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Beneath the emotionless waiting room

May 14, 2021

This piece represents the opinion of the author .

Content warning: This article contains descriptions of substance use disorder and violence.

Dalia Tabachnik

I remember staring at the ceiling of some waiting room of some hospital that I can’t remember the name of. I had spent the previous night riding with my uncle down from Cleveland, Ohio to Johnson City, Tennessee. I generally don’t see my father’s side of the family often, but I had to make the trip for this occasion. After waiting for what seemed like forever, a doctor finally called us in to visit him. While walking down the hallway to his hospital room, the doctor pulled me aside and said, “He’s in really bad shape. We don’t think he’s going to make it much longer. I just want you to be prepared for the worst. I am so sorry, son.”

I felt strangely emotionless and numb and just nodded. I stepped into the room and saw him lying there attached to all kinds of cords and machines with a tube stuffed down his throat. I stepped to his bedside and just watched him as he slept. The stab wounds down the side of his neck and all over his chest were carefully stitched. His breathing was incredibly taxed, and it seemed he was struggling a lot. The doctor tried to wake him up to see and to know that I was there, but it didn’t work. I could hear my uncle choking back tears behind me as I quietly stared at the man who brought me into this world dying in front of me.

To this day I feel guilty for my lack of emotion in that moment, but when I think about it I remember that he was never there for me when I was growing up, and I didn’t really even know the man I was looking at in that hospital. Further, the few times that I was able to talk to him on the phone, he would promise to come back and be in my life in Ohio. I would get so excited and hopeful about those promises, but he never followed through, and I would get incredibly disappointed. These moments made me feel like he didn’t want me in his life and that I was unlovable, but it wasn’t until I grew older that I understood that his situation was much more complicated than I realized.

Unfortunately, my father was a victim of the system of drugs and drug dealers that control many impoverished communities all over our country. He got hooked on opiates and heroin, and his life fully revolved around fulfilling that addiction. He did anything it took to get those drugs, and he found himself hanging around very dangerous people out on streets with nowhere to go. The only time he would not have these drugs in his system over the last twenty years was if the police threw him in jail for making a scene in public, getting in fights or stealing from people. From what I have heard from the rest of my family in that area, he had quite the reputation. It was a drug dealer that stabbed him thirteen times and got him sent to the hospital in critical condition. I feel no anger nor embarrassment toward him because I have come to understand his struggle.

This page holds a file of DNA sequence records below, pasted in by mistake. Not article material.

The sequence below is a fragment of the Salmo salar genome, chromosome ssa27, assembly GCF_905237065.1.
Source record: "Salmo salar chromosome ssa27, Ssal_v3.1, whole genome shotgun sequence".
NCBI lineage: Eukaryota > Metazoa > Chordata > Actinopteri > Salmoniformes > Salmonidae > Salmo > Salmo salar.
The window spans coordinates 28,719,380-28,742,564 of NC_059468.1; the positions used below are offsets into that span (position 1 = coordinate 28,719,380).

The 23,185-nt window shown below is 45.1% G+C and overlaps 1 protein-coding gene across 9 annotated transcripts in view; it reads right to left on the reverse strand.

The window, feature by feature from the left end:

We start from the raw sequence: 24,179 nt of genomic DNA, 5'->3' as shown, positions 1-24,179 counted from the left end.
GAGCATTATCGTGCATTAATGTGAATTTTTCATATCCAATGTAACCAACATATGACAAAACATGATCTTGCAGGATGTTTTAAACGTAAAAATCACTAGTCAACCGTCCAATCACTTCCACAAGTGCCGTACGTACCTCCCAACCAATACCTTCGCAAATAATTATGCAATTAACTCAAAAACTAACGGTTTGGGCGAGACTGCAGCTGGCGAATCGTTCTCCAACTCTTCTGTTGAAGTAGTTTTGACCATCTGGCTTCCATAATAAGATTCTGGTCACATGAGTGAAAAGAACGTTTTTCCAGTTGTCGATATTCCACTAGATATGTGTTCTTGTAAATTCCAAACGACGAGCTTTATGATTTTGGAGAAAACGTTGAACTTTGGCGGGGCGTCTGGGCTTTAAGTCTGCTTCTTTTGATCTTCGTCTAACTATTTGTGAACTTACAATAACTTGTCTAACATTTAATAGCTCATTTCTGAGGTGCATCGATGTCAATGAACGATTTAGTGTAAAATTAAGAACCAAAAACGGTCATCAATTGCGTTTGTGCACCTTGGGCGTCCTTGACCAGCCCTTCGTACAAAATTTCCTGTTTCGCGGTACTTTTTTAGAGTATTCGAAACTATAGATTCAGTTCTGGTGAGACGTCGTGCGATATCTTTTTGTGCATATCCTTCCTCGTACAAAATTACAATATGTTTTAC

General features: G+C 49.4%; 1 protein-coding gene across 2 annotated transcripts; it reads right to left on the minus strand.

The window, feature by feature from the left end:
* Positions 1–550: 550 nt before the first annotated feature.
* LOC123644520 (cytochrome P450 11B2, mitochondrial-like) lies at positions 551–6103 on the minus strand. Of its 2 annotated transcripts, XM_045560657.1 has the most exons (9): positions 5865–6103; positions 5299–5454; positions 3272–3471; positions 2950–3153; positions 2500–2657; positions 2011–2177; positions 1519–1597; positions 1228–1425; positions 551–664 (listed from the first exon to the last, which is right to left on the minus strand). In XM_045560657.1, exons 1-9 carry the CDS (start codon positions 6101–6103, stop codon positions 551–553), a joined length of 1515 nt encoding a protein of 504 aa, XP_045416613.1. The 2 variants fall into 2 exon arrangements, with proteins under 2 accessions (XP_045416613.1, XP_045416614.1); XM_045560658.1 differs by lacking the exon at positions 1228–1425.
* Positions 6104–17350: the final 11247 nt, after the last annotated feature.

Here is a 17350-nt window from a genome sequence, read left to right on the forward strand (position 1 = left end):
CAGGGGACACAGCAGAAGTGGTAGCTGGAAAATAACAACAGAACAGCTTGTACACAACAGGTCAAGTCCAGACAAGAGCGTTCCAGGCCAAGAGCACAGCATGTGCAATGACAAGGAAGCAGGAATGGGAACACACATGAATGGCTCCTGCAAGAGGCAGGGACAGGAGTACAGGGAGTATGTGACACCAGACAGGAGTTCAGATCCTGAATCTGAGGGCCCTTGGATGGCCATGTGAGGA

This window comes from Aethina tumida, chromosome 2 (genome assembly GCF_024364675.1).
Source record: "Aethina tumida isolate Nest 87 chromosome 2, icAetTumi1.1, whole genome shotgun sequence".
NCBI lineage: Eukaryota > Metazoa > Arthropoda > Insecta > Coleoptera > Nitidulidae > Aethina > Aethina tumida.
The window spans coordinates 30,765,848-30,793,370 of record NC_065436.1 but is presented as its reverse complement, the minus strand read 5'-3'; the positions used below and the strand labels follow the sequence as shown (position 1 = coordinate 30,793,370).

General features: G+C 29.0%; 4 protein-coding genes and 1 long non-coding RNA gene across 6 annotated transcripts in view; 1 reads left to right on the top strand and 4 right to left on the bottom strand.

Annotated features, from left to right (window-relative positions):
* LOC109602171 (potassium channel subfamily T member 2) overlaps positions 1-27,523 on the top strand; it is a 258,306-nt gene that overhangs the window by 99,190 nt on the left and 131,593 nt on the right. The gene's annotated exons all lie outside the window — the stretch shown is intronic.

He was caught up in a system that destroys so many people who are trapped in poverty because of the realities of living in poverty. Desperation, starvation and pain make people in impoverished communities much more vulnerable to getting involved with drugs because they feel like they have no other choice. Some get involved in drug dealing because of the money that can come from drugs, some do it to cope with the generational cycles of trauma they face and others are forced to do it because they are exposed to the drugs so early on that they don’t know any other way.

Although my father and I grew up in communities that were hundreds of miles away from each other, there were many similarities between his and my neighborhoods. When I was young, there were multiple occasions where I would be playing on the small playground in my trailer park and older kids would ask me if I wanted to smoke or try the drugs they had with them, and I am very lucky not to have been pressured into making a mistake that would have destroyed my life as it did my father’s. Others in my community were not so lucky. One of the worst drug-related incidents in my trailer park growing up was when a multiple-weeks-old dead body was found sitting in the car left behind by whoever was doing drugs with that unfortunate soul. They left that person to die after an overdose instead of helping them because they were afraid of the consequences. Further, my brother was forced to walk home past a man that was shot and killed on the street over a disagreement they were having. So many people are forced to face these kinds of realities in impoverished communities because of the incredibly strong grip drug use has on us, and these patterns are exacerbated and continued because of the many who profit off of victimizing the vulnerable.

By some miracle, my father survived that assault when there was every expectation that he would die. Instead of finding a new way after his unlikely survival, he returned to the same streets and circles that had almost killed him immediately after being released from the hospital. If this doesn’t show how horribly powerful drug addiction is, I don’t know what can. I wanted to share my experiences with the Bowdoin community for those who may not realize that many FGLI students may be coming to Bowdoin after growing up in communities with these kinds of problems, issues and traumas. I think, as an institution that strives to commit itself to the “common good,” we should do our best to realize these realities and how they have motivated many of our students to work hard to get to a place like Bowdoin to escape these problems and issues that exist in their communities and to try and find ways to help themselves and their communities.


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